About David Bradford
David Bradford (1762–1808) was a successful lawyer and deputy attorney-general for Washington County, Pennsylvania in the late 18th century. He was infamous for his association with the Whiskey Rebellion, and his fictionalized escape to the Spanish-owned territory of West Florida (modern-day Louisiana) with soldiers at his tail. He was later pardoned by President John Adams for his actions. Today, his family's home in Washington, Pennsylvania is a national landmark and museum.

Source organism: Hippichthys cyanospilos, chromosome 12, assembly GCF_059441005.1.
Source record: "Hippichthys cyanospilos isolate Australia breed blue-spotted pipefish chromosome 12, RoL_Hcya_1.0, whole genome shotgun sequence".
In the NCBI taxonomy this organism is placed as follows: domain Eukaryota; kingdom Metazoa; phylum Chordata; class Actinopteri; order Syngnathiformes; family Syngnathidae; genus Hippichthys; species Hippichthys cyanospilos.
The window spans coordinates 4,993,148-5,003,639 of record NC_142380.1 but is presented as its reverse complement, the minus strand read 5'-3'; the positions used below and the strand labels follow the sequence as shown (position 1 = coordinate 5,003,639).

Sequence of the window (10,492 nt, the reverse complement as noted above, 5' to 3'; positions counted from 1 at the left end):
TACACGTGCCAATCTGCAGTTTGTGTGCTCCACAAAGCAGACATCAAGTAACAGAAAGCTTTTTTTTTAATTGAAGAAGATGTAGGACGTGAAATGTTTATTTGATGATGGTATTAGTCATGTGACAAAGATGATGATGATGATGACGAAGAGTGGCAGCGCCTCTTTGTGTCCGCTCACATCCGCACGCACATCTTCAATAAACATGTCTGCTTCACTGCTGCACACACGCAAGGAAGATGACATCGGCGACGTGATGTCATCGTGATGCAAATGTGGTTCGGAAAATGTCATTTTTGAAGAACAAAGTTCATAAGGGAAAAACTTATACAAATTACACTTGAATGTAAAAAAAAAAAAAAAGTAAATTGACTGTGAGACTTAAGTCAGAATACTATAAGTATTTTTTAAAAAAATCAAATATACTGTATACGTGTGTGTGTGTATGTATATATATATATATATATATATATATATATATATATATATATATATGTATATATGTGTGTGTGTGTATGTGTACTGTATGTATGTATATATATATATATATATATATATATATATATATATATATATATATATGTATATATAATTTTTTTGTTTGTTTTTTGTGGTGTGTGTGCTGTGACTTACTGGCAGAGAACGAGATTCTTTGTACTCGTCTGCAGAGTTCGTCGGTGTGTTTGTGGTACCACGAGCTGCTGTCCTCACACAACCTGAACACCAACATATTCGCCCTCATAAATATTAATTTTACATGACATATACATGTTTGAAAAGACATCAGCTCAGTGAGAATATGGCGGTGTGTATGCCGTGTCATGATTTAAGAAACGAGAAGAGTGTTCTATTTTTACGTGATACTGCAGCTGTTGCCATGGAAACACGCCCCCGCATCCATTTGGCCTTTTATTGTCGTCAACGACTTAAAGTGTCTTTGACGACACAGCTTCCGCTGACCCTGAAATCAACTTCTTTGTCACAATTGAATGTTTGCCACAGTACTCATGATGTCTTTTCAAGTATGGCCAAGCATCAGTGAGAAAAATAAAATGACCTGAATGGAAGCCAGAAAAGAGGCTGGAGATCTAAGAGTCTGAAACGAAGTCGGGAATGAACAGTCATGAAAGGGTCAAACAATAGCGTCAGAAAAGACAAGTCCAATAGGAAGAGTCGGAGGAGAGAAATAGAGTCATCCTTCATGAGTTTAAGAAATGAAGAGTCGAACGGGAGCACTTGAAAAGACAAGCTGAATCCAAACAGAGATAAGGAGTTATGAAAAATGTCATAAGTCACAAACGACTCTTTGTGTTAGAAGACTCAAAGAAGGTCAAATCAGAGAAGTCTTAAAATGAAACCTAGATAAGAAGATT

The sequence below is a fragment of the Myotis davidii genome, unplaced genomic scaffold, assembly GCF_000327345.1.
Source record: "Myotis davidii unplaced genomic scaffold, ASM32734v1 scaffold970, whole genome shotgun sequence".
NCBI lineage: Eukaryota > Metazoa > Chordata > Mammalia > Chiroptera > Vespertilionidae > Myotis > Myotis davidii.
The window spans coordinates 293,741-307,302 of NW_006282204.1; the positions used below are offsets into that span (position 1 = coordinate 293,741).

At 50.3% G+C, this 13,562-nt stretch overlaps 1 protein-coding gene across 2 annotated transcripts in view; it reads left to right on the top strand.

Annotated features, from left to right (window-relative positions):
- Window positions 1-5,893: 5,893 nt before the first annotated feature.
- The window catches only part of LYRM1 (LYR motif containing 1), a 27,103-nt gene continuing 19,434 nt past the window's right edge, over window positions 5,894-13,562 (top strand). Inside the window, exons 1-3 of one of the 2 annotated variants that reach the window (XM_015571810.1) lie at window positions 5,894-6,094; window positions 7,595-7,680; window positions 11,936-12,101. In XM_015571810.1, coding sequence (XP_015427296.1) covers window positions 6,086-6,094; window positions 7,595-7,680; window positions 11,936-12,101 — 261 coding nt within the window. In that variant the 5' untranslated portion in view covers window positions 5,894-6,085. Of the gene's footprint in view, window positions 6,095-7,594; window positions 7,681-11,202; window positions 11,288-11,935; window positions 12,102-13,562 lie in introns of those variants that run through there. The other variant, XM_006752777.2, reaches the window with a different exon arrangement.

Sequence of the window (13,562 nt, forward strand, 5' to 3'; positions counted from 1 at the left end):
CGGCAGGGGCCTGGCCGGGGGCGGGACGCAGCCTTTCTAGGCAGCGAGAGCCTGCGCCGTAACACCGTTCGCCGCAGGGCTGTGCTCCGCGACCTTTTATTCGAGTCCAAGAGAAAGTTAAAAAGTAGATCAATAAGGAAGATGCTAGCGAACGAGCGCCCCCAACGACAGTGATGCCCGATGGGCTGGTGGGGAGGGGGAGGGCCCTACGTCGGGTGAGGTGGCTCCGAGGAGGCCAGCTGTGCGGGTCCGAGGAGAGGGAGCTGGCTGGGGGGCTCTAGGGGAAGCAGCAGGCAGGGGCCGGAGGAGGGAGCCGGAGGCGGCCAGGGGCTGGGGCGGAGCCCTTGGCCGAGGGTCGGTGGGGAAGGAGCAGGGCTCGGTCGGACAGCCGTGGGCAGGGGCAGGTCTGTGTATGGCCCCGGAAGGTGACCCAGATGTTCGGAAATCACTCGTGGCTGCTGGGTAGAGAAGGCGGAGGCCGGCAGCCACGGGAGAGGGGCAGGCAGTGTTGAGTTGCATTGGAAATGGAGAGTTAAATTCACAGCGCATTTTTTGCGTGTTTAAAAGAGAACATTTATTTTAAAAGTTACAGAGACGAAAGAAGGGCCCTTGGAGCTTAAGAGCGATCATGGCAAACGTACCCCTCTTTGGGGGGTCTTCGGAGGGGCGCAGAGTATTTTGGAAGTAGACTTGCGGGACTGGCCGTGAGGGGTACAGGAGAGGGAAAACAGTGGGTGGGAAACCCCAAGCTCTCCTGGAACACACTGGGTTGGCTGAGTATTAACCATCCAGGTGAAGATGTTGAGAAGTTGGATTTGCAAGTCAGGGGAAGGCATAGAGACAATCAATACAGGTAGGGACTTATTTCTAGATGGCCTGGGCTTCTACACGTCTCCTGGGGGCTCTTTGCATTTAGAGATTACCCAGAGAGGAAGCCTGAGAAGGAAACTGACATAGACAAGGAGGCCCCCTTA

Bradford built the first stone house on South Main Street in Washington, Pennsylvania in 1788, which, by frontier standards, ranked as a mansion. The handsome stairway was solid mahogany; the mantel-pieces and other interior furnishings, imported from Philadelphia, were transported across the Alleghenies at considerable expense. The David Bradford House was declared a National Historic Landmark in 1983.